Modern vehicles are equipped with electrical and electronic systems that implement highly complex functions, such as anti-lock braking, cruise control, etc. To realize and integrate such complex embedded systems, the automotive development process requires an updated methodology that takes into consideration the system’s intricate features and examines both their functional and extra-functional requirements. Early design artifacts like architectural models represent convenient abstractions for reasoning about the system’s structure and functionality. In this context, the EAST-ADL language has been developed as a domain-specific architectural language that targets the automotive industry and is aligned with the AUTOSAR automotive standard. To fully enjoy the benefits of these abstract system descriptions, architectural models need to be integrated into a model-driven development framework that enables also verification by, e.g., model checking and model-based testing. One major drawback in developing such a framework lies in the fact that architectural models, while capturing the system’s structure and inter-component communication, often lack direct means to represent the desired internal behavior of the system in a semantically well-defined way. To overcome this, one needs to provide means of integrating both structural as well as behavioral information, desirably within the same framework backed by formal semantics, in order to enable the model’s formal verification.
In this thesis, we propose a tool-supported integrated formal modeling and verification framework tailored for automotive embedded systems that are originally described in the EAST-ADL architectural language. To achieve this, we first provide formal semantics to the architectural model and its behavior by proposing an equivalent formal description as a network of timed automata. This enables us to analyze the resulting network of timed automata formally by model checking, using both the UPPAAL PORT and UPPAAL SMC model checkers. UPPAAL PORT is providing efficient component-aware verification via the partial order reduction technique, while UPPAAL SMC is extending UPPAAL with statistical model-checking capabilities via probabilistic algorithms. We focus the analysis on functional and timing requirements, but also on the system’s resource usage with respect to different resources specified in the model, such as memory and energy. In an attempt to narrow the gap between the original architectural model and the eventual system implementation, we define an executable semantics of the UPPAAL PORT components that guarantees that the implementation preserves the invariant properties of the model. Assuming a system implementation that conforms to the formal model, we investigate how to provide test cases suitable for the eventual verification of such implementation, by exploiting the model checker’s ability to generate witness traces for reachability verification. Such a witness trace represents a execution of the system from its initial state to the goal state encoded by the reachability property, and becomes our abstract test case. By pairing the automated model-based test case generator with an automatic transformation from the abstract test cases to Python scripts, we enable the execution of the generated Python scripts on the system under test, which ends up in pass/fail testing verdicts. Dependency analysis is a method that is able to identify crucial intra- and inter-component dependencies early in the system’s development life cycle, if applied on architectural models. In this thesis, we also investigate how such dependencies, resulting from applying dependency analysis on EAST-ADL models, can be exploited during formal verification in order to reduce the verified state-spaces during model checking. The framework is supported by the ViTAL tool and its applicability is shown on an automotive industrial prototype, namely a Brake-by-Wire system.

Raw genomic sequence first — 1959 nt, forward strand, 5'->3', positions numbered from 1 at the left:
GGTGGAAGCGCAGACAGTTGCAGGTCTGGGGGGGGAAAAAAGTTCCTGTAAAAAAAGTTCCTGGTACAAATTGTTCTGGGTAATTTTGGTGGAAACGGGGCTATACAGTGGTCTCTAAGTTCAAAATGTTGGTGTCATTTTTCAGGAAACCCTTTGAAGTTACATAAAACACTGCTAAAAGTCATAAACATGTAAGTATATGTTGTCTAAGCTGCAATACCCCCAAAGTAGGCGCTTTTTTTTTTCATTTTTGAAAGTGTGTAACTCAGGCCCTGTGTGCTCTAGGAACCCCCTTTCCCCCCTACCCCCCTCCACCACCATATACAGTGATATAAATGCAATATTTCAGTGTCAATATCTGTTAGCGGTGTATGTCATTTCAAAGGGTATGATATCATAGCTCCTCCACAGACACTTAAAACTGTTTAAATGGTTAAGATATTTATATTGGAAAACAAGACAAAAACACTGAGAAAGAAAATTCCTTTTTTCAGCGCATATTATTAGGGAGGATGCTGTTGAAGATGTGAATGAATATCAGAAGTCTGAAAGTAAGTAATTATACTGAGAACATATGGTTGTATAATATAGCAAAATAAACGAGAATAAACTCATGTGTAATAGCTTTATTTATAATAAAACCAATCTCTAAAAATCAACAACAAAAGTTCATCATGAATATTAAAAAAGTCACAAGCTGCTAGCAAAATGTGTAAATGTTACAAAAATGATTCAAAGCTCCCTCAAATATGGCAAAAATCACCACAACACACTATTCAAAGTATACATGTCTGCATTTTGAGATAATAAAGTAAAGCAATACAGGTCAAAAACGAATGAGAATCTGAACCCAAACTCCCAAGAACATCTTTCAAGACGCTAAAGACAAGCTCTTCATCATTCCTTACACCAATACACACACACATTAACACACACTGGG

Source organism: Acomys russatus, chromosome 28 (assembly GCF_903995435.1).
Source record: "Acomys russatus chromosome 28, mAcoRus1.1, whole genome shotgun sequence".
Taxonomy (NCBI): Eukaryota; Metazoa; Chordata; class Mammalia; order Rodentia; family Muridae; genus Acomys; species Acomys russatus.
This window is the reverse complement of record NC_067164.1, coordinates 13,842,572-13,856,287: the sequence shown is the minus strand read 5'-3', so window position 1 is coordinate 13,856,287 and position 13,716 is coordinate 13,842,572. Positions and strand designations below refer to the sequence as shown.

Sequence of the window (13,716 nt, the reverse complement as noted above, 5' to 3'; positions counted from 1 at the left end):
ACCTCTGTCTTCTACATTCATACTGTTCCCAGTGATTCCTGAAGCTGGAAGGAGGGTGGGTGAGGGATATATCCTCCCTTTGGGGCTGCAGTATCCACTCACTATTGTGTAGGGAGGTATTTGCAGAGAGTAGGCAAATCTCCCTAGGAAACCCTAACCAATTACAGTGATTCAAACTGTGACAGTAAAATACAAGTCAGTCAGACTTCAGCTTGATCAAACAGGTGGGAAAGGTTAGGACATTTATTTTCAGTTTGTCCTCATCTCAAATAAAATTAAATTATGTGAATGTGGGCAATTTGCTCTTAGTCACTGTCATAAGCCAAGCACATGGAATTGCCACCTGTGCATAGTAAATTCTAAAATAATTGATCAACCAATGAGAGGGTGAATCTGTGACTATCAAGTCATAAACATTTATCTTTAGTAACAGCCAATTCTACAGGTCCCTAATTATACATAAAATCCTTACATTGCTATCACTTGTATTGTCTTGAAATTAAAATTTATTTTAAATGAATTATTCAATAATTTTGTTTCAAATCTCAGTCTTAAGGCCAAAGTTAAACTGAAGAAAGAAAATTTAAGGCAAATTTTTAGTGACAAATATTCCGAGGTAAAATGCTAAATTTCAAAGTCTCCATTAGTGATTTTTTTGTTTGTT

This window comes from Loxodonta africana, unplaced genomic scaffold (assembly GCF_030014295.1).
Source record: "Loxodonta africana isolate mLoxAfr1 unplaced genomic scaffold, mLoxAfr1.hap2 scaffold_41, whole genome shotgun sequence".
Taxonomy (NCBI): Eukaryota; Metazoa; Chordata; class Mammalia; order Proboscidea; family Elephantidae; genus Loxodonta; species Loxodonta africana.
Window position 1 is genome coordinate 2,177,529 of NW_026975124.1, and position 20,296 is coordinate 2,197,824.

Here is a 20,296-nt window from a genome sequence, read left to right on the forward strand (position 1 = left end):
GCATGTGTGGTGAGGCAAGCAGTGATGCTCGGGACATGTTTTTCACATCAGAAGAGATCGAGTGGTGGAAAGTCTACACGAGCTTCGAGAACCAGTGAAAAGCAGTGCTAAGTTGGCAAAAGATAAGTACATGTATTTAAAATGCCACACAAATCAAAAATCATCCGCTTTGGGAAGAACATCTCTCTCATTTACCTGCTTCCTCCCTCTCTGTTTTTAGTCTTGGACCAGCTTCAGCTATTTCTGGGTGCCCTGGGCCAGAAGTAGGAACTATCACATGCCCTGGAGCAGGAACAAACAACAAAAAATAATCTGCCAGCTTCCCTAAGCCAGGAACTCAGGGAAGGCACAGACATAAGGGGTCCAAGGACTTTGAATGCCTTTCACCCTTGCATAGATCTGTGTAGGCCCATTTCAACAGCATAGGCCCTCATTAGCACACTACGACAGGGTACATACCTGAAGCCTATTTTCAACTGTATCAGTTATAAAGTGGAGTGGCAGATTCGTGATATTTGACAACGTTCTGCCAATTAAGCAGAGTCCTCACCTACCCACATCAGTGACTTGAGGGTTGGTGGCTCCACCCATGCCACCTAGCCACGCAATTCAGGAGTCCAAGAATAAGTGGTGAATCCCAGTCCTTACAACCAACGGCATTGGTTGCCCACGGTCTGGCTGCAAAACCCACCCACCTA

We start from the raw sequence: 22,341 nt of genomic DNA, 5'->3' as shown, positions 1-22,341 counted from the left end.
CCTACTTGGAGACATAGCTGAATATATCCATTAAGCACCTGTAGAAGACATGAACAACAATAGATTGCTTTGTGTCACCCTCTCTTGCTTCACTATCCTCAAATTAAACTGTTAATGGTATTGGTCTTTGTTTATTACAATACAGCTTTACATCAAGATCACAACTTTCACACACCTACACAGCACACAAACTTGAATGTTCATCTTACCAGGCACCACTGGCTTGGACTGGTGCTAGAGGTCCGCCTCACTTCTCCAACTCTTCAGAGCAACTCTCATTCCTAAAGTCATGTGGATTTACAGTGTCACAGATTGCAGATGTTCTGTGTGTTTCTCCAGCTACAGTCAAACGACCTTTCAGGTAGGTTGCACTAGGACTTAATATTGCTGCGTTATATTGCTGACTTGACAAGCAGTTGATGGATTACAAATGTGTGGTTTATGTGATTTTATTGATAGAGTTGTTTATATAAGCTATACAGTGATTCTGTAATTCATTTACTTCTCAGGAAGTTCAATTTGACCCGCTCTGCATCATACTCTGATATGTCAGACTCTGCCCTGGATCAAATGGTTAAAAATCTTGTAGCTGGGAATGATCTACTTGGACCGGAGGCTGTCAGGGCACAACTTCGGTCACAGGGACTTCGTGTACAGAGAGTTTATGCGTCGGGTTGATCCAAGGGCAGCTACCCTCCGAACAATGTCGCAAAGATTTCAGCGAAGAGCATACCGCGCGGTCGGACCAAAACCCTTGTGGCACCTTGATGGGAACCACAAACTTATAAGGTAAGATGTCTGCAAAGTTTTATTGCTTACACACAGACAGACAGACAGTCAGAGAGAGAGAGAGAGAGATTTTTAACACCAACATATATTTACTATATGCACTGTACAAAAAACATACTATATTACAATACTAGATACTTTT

Västerås: Mälardalen University , 2016.